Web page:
Related JoVE Video

What is Visualize?

JoVE Visualize is a tool created to match the last 5 years of PubMed publications to methods in JoVE's video library.

How does it work?

We use abstracts found on PubMed and match them to JoVE videos to create a list of 10 to 30 related methods videos.

Video X seems to be unrelated to Abstract Y...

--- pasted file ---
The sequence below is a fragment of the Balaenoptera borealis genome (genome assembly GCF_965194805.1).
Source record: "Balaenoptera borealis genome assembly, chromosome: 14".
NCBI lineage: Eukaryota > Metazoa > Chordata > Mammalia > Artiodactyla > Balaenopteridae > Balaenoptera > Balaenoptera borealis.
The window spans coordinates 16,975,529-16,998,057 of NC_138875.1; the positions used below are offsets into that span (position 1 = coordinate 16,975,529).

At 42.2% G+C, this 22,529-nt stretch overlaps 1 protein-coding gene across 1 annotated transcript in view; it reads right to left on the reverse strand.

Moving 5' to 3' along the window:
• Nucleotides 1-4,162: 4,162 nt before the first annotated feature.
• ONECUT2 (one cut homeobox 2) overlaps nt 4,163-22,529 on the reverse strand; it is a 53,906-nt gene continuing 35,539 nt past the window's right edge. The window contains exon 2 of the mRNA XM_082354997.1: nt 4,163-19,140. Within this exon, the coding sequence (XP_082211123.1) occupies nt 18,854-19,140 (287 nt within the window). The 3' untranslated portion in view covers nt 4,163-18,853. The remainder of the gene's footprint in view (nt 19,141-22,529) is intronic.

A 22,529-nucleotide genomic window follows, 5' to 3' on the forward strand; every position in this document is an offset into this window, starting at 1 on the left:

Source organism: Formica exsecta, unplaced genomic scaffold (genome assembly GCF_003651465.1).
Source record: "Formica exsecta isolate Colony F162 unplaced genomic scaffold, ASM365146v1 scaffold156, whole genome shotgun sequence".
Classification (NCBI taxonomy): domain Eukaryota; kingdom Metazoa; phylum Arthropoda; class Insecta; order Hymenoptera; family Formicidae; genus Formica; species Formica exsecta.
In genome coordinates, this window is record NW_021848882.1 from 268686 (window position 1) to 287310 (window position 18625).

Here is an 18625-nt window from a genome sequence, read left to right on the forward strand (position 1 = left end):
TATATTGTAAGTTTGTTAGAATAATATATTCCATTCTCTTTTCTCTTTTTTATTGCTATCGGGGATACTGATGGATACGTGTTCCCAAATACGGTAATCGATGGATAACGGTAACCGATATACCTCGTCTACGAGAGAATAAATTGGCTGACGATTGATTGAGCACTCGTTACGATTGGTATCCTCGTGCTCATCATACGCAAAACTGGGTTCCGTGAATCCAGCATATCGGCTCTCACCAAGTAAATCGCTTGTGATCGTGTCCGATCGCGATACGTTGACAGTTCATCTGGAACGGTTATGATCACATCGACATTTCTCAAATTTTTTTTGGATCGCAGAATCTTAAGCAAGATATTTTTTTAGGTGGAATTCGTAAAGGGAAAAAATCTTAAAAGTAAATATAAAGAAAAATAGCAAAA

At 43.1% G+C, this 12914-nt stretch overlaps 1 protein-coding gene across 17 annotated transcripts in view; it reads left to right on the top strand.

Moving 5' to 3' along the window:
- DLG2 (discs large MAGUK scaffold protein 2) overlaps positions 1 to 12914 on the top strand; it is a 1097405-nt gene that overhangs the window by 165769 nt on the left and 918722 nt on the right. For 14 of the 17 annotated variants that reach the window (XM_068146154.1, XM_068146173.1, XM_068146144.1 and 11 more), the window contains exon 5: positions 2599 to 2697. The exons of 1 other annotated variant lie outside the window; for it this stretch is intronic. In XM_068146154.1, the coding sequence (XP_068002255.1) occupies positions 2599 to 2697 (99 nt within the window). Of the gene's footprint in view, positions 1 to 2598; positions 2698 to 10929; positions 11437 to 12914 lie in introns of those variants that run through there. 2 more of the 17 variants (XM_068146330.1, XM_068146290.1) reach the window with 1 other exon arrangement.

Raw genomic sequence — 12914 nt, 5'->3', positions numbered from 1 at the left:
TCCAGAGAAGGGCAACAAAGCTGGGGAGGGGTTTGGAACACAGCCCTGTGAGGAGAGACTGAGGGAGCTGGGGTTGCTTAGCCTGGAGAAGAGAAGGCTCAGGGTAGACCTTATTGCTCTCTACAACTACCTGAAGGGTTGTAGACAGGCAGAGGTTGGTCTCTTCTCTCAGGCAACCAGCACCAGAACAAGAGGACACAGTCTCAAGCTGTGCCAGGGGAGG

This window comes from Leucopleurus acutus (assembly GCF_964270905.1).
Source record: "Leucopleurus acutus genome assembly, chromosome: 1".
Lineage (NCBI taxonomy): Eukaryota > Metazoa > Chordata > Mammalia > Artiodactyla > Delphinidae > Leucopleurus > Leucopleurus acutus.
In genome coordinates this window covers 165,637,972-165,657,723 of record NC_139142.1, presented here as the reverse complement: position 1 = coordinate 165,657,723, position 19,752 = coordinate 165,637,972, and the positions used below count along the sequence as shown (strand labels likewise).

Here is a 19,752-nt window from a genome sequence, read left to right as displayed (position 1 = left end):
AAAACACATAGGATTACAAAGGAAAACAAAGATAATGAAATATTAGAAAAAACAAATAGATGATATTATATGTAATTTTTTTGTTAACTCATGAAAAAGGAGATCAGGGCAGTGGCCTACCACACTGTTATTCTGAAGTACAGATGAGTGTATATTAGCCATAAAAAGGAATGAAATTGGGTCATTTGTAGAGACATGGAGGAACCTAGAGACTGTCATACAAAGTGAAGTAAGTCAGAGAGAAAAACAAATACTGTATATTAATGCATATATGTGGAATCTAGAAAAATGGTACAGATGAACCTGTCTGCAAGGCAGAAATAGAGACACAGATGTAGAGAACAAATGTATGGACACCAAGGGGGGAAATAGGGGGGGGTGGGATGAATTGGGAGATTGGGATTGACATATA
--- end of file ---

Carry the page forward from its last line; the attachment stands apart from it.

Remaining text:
In developing our video relationships, we compare around 5 million PubMed articles to our library of over 4,500 methods videos. In some cases the language used in the PubMed abstracts makes matching that content to a JoVE video difficult. In other cases, there happens not to be any content in our video library that is relevant to the topic of a given abstract. In these cases, our algorithms are trying their best to display videos with relevant content, which can sometimes result in matched videos with only a slight relation.